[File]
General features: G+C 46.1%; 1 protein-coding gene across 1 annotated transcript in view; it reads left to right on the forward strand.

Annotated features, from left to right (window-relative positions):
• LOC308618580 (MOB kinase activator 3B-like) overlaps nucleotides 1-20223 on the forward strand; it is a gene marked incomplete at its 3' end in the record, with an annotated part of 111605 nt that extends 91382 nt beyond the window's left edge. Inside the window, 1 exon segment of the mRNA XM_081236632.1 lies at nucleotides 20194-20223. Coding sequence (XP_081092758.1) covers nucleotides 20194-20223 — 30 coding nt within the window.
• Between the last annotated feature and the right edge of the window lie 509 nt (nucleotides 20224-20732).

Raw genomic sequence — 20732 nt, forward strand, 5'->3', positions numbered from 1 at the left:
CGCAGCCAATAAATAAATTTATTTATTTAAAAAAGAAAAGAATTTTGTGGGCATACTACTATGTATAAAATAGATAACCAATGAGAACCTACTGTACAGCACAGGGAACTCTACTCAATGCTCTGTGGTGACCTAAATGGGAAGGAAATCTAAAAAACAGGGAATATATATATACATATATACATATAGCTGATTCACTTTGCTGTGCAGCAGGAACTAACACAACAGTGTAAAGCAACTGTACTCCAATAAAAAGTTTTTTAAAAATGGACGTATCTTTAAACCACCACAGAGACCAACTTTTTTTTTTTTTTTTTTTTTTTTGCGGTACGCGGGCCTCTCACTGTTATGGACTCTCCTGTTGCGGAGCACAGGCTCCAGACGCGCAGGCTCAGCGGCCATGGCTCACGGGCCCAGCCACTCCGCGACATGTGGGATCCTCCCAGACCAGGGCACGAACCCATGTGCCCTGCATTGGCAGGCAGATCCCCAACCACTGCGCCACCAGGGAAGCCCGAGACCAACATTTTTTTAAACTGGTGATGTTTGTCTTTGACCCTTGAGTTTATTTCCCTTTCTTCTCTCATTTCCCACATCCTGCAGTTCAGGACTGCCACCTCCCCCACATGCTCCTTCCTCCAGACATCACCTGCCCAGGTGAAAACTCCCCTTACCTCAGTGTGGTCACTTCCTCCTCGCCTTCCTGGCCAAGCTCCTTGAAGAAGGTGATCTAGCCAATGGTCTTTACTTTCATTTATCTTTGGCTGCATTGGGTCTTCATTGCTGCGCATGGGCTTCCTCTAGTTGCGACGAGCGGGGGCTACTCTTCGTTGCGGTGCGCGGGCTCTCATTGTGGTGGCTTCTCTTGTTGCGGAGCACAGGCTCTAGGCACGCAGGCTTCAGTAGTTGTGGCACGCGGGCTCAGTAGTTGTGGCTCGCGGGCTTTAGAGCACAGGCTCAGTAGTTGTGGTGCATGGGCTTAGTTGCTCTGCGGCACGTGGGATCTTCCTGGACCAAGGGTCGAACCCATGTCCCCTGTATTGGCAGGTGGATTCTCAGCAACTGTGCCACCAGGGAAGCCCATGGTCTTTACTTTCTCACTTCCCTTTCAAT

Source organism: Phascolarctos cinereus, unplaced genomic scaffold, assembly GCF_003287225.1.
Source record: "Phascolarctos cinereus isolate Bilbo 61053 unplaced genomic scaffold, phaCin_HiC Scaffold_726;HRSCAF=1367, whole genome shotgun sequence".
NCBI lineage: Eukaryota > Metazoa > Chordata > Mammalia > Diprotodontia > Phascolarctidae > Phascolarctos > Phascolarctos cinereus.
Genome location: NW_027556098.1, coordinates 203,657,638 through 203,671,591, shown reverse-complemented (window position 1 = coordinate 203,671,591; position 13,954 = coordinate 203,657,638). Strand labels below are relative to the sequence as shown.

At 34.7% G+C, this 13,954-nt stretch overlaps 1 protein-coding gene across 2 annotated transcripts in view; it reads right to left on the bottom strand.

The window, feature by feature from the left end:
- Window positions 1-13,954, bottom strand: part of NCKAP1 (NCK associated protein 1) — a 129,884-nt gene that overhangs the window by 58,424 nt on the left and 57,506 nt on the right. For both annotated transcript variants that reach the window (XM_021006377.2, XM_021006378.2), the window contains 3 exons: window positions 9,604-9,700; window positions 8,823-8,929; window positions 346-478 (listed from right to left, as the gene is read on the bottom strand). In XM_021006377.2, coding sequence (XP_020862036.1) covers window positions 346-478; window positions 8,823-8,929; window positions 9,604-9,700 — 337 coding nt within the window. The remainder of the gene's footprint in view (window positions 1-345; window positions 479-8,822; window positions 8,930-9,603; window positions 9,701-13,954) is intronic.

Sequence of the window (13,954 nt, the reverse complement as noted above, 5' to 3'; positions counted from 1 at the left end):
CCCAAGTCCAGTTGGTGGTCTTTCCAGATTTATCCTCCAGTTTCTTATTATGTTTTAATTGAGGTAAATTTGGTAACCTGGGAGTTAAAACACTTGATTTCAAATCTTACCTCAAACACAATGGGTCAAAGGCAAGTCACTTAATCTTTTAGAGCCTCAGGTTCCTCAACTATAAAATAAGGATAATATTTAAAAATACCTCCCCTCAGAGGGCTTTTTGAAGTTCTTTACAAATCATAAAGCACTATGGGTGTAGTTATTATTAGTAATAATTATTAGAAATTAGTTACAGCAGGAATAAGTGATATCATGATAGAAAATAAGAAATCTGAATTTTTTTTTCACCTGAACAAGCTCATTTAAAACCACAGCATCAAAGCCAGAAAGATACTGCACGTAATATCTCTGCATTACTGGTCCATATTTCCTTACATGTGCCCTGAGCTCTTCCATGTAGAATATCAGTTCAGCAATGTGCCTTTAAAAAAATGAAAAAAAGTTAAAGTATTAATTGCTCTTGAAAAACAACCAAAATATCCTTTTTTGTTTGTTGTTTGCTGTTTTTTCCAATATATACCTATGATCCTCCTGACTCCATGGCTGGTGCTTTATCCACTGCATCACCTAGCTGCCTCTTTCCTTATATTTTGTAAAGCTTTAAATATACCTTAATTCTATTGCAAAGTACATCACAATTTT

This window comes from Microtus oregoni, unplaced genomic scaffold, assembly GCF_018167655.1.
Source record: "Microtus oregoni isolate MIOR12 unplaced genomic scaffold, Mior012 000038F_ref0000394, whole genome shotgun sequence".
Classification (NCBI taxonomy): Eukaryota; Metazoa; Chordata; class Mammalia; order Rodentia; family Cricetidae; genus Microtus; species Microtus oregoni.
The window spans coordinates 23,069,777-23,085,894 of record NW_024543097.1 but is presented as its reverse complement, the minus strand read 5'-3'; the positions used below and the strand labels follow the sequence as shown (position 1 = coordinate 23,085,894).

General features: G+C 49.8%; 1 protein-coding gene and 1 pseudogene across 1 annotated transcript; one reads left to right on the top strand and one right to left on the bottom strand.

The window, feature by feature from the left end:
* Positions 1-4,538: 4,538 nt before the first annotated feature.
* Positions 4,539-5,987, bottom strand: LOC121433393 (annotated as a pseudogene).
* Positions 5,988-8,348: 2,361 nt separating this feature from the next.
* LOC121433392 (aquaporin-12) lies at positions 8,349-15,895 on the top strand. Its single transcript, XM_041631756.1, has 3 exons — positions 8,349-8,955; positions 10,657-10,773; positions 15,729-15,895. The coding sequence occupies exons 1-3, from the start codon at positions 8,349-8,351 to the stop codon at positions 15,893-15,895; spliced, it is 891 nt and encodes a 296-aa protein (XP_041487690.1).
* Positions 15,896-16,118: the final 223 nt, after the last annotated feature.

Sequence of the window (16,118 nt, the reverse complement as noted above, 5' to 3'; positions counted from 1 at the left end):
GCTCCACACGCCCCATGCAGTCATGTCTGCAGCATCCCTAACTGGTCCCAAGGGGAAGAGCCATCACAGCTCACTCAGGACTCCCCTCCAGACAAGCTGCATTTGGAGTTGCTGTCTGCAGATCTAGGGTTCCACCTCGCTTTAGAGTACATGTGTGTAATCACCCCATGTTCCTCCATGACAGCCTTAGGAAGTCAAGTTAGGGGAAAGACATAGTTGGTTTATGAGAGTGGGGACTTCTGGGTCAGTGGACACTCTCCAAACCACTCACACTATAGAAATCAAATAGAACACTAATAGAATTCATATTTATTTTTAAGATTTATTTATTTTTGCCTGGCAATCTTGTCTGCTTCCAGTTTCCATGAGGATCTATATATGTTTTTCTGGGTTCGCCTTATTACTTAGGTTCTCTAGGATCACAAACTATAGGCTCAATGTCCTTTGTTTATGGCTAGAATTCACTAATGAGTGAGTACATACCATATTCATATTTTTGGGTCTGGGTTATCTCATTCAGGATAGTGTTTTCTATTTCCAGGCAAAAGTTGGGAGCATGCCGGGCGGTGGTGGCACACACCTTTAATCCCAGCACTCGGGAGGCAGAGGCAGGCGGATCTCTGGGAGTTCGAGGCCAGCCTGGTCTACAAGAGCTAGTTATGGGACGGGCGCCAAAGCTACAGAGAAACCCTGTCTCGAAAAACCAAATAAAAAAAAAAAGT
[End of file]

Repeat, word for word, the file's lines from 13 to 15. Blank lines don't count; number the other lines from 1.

- Window positions 1-13,954, bottom strand: part of NCKAP1 (NCK associated protein 1) — a 129,884-nt gene that overhangs the window by 58,424 nt on the left and 57,506 nt on the right. For both annotated transcript variants that reach the window (XM_021006377.2, XM_021006378.2), the window contains 3 exons: window positions 9,604-9,700; window positions 8,823-8,929; window positions 346-478 (listed from right to left, as the gene is read on the bottom strand). In XM_021006377.2, coding sequence (XP_020862036.1) covers window positions 346-478; window positions 8,823-8,929; window positions 9,604-9,700 — 337 coding nt within the window. The remainder of the gene's footprint in view (window positions 1-345; window positions 479-8,822; window positions 8,930-9,603; window positions 9,701-13,954) is intronic.

Sequence of the window (13,954 nt, the reverse complement as noted above, 5' to 3'; positions counted from 1 at the left end):
CCCAAGTCCAGTTGGTGGTCTTTCCAGATTTATCCTCCAGTTTCTTATTATGTTTTAATTGAGGTAAATTTGGTAACCTGGGAGTTAAAACACTTGATTTCAAATCTTACCTCAAACACAATGGGTCAAAGGCAAGTCACTTAATCTTTTAGAGCCTCAGGTTCCTCAACTATAAAATAAGGATAATATTTAAAAATACCTCCCCTCAGAGGGCTTTTTGAAGTTCTTTACAAATCATAAAGCACTATGGGTGTAGTTATTATTAGTAATAATTATTAGAAATTAGTTACAGCAGGAATAAGTGATATCATGATAGAAAATAAGAAATCTGAATTTTTTTTTCACCTGAACAAGCTCATTTAAAACCACAGCATCAAAGCCAGAAAGATACTGCACGTAATATCTCTGCATTACTGGTCCATATTTCCTTACATGTGCCCTGAGCTCTTCCATGTAGAATATCAGTTCAGCAATGTGCCTTTAAAAAAATGAAAAAAAGTTAAAGTATTAATTGCTCTTGAAAAACAACCAAAATATCCTTTTTTGTTTGTTGTTTGCTGTTTTTTCCAATATATACCTATGATCCTCCTGACTCCATGGCTGGTGCTTTATCCACTGCATCACCTAGCTGCCTCTTTCCTTATATTTTGTAAAGCTTTAAATATACCTTAATTCTATTGCAAAGTACATCACAATTTT